Championship Predictions 2019/20 – Part 3

With the start of the 2019/20 EFL Championship season almost upon us, how will each team fare in arguably the most unpredictable league of them all?

West Bromwich Albion's Chris Brunt celebrates scoring.

Championship Predictions 2019/20 – Part 3

With the start of the 2019/20 EFL Championship season almost upon us, how will each team fare in arguably the most unpredictable league of them all?

We’ve taken a look into our crystal ball and previewed each Championship team’s chances this season.

Part 3 looks at Preston North End through to Wigan Athletic

Part 1 –  Barnsley to Derby County 
Part 2 – Fulham to Nottingham Forest

Championship Predictions – Part 3


Manager: Alex Neil
Key man: Ben Davies
Reasons to be cheerful: Sensible and pragmatic might not be the most exciting words to describe a team. However, they sum up exactly what Preston do right in a league where sides so easily go astray. The Lilywhites continue to make quiet progress under the stewardship of Alex Neil. His decision to commit his long-term future to the club amid interest from West Brom last spring suggests he believes he can take them one step further. Patrick Bauer and returning hero David Nugent add canny game management skills at either end of the pitch. Steady as they go, Preston could pounce if more fancied sides stutter.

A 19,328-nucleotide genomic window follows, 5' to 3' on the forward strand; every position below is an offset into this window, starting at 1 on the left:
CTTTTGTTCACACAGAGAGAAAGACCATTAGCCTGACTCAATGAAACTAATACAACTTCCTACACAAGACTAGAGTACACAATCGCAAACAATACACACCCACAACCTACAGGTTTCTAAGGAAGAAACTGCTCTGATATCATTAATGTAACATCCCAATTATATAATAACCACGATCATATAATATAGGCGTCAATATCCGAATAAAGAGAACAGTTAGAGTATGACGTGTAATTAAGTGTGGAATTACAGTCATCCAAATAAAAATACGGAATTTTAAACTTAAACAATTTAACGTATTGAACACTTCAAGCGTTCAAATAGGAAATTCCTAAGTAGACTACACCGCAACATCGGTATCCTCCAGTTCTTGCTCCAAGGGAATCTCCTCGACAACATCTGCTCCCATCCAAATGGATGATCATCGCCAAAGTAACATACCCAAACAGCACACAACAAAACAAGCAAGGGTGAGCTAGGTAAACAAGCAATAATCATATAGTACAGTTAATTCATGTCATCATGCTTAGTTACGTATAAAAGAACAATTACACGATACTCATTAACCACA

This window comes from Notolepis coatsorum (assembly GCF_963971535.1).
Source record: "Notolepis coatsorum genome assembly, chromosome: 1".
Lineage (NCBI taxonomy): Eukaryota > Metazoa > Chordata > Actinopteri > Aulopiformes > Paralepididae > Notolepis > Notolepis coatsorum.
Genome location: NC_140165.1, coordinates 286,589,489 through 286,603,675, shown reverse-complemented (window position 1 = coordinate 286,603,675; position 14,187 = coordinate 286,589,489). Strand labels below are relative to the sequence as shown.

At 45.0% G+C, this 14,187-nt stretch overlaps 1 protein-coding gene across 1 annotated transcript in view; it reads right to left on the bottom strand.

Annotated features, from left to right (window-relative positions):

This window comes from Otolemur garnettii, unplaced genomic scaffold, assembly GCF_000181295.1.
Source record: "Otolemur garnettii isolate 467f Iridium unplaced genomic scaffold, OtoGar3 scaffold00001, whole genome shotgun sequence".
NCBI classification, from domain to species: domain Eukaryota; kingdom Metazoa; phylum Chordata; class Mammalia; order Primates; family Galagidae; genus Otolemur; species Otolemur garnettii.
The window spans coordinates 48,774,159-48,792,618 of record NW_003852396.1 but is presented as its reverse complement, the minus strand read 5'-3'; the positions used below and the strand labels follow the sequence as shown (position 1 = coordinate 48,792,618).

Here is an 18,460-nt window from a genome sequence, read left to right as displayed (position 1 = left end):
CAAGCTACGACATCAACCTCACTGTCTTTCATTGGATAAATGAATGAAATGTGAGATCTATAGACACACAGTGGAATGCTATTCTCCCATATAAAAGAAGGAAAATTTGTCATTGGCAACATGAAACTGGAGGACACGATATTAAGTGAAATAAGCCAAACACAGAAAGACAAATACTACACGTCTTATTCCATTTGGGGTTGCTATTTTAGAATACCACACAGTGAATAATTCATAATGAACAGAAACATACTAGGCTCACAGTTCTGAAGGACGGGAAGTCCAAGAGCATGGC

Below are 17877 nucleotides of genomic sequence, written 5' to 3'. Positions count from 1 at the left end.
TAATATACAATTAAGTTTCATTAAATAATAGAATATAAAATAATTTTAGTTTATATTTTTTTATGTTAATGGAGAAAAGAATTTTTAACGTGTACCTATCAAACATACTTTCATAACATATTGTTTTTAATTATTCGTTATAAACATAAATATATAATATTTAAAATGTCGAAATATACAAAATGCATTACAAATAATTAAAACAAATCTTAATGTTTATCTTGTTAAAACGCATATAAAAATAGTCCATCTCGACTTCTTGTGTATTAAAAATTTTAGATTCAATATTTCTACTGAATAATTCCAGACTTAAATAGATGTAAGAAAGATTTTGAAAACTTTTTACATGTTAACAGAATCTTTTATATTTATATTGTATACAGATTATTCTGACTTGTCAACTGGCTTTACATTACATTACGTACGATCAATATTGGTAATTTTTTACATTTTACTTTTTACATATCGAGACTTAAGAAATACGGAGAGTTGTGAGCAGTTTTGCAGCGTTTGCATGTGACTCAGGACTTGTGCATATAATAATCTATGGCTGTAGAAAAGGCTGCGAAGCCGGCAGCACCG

Preston North End’s Manager Alex Neil watches the game.

Reasons to be fearful: If Neil’s charges make a flying start, expect his name to feature heavily when the managerial merry-go-round starts up again in the autumn. Any unwelcome mid-season disruption could see their situation suddenly turn volatile. Otherwise expect business as usual at Deepdale with steady if unspectacular progress in and around the top half of the table.
Verdict: Mid-table.



Manager: Mark Warburton
Key man: Massimo Luongo
Reasons to be cheerful: In Warburton, you sense the Rs have appointed a manager with unfinished business at this level. After difficult ends to his time at Brentford and Nottingham Forest, expect him to be fired up to overachieve with a club with realistic expectations about their current place in the Championship food chain. Warburton could benefit from operating under the radar and has been quick to revamp this squad. 11 new faces have arrived so far this summer, with Warburton’s key objective to shore up a leaky defence.

Queens Park Rangers’ Massimo Luongo (left) tackles Aston Villa’s Jack Grealish.